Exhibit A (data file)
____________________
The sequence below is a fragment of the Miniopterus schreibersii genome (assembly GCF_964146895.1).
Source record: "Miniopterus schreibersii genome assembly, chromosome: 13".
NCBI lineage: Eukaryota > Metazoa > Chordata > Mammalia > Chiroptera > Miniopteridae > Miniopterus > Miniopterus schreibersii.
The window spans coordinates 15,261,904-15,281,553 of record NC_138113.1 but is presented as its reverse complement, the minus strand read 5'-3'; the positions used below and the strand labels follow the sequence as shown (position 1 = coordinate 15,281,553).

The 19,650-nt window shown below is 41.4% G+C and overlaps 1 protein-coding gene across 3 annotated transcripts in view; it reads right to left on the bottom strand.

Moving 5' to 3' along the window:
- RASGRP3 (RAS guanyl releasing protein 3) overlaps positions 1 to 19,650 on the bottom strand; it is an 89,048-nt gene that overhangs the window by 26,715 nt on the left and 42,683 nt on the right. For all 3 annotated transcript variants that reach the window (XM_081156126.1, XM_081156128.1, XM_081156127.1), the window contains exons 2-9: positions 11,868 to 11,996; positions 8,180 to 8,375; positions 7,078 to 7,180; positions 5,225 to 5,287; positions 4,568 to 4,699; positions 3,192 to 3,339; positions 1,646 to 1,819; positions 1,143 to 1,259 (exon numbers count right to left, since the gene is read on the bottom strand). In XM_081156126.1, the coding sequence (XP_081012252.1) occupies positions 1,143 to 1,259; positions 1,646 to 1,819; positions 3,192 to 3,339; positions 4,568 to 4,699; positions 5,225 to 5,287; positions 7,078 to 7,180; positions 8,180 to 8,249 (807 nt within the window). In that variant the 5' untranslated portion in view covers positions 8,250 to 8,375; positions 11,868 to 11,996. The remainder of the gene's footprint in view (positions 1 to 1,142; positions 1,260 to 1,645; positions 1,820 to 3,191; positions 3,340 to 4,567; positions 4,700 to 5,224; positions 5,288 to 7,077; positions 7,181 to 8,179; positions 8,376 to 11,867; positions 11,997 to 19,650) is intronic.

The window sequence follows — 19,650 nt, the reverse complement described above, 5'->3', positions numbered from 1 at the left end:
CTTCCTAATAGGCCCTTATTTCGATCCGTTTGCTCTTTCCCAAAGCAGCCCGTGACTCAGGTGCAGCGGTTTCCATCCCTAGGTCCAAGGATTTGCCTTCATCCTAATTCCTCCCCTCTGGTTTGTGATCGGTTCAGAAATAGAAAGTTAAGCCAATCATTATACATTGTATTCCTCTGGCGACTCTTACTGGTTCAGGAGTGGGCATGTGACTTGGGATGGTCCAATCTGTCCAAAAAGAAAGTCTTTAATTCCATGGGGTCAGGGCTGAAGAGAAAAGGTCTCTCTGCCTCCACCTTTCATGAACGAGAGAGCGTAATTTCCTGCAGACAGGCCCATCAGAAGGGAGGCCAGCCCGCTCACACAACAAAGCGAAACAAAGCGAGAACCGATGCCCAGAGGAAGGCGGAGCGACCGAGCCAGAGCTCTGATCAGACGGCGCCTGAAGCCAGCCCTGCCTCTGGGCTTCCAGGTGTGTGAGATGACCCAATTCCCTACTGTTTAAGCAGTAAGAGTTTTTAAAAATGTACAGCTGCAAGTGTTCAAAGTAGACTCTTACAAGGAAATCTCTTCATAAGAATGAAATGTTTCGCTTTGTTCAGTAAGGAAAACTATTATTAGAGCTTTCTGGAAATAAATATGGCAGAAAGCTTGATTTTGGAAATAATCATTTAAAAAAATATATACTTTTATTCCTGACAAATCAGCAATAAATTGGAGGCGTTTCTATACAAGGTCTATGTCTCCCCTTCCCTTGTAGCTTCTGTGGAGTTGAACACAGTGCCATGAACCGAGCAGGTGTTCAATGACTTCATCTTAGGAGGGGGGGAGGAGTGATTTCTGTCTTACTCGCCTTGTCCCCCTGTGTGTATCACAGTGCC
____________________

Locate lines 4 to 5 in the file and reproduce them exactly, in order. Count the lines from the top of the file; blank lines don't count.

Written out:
The window spans coordinates 15,261,904-15,281,553 of record NC_138113.1 but is presented as its reverse complement, the minus strand read 5'-3'; the positions used below and the strand labels follow the sequence as shown (position 1 = coordinate 15,281,553).

The 19,650-nt window shown below is 41.4% G+C and overlaps 1 protein-coding gene across 3 annotated transcripts in view; it reads right to left on the bottom strand.